North Korea and Myanmar continue to surprise us, in large measure because of the limits of our understanding of and access to them. Abrahamian has made a major contribution to filling that gap.

 

Reviewed by John Delury

 

 

All Aboard China’s Railway Ambitions

 

By now, everyone (in Asia at least) has heard of the One Belt, One Road Initiative. Will Doig explores a lesser-known offshoot of Beijing’s gargantuan infrastructure ambitions: the idea of a Pan-Asia Railway that would run from Kunming, in the Chinese southwest, to Singapore, linking Laos, Thailand and Malaysia along the way.

 

Like so much of China’s booming trade and investment linkages around the world, Beijing’s “railroad diplomacy” is forcing Southeast Asian countries to confront a dilemma — is it “safe” to invite Chinese money in? Can they protect their “sovereignty and identity” from the repercussions of borrowing on Chinese largesse? These questions represent a profound historical irony, given how in the 19th century the Chinese themselves struggled, and ultimately failed, to manage the arrival of the West’s superiority in wealth and power. Now, “the heavy hand of China” is what Southeast Asian leaders and publics “both yearn for and fear.”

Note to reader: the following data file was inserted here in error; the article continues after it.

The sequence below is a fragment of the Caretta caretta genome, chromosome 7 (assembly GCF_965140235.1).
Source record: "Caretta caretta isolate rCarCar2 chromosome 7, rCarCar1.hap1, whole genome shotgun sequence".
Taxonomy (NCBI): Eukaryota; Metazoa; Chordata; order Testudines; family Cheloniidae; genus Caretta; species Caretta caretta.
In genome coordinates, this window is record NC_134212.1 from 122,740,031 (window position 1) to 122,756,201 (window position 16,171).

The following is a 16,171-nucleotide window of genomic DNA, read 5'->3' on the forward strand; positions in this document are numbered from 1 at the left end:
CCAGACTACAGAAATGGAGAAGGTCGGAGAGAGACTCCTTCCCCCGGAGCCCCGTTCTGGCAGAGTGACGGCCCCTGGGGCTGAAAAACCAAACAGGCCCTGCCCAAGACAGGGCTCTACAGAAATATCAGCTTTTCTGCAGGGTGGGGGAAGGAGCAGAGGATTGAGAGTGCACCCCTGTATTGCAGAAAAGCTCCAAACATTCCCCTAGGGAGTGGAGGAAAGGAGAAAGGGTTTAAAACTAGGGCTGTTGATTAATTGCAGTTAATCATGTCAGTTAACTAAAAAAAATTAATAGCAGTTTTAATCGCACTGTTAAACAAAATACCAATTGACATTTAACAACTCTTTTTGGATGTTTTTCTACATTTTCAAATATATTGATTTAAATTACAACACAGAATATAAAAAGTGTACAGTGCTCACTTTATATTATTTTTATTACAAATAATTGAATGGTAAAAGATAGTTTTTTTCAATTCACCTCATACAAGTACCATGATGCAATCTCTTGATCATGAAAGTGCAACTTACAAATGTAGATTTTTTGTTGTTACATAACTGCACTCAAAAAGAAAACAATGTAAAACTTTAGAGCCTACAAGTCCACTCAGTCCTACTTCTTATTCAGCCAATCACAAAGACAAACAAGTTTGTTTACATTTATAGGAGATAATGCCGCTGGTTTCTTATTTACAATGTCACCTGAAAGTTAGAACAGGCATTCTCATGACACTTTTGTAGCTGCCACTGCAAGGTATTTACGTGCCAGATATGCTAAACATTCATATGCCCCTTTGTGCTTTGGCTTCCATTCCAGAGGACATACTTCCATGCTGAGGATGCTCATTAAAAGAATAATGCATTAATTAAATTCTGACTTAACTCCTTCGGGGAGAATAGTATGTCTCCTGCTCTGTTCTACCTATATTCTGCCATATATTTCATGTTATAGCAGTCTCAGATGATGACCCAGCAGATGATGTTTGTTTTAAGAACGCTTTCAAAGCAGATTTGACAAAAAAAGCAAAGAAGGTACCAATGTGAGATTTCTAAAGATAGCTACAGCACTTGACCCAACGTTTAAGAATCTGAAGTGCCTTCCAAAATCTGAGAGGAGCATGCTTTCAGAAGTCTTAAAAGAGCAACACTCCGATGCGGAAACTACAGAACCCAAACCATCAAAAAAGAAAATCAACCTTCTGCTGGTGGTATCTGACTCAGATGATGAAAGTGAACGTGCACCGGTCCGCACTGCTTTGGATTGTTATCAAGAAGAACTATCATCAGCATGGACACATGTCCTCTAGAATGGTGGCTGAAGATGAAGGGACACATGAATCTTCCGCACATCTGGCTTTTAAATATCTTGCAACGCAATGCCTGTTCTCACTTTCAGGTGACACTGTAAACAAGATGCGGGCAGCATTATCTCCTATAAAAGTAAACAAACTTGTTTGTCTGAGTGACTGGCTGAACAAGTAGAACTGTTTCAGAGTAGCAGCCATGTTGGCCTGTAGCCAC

Doig writes vividly out of his reporting trips to places like Boten, the Chinese-built “mini-Macau” on the Laos side of their border; Bandar Malaysia, a controversial terminus development outside Kuala Lumpur; and Forest City, islands built for Chinese expats just off Singapore. High-Speed Empire is a short, fast read, but offers much food for thought.

 

Reviewed by John Delury

 

 

Back to Issue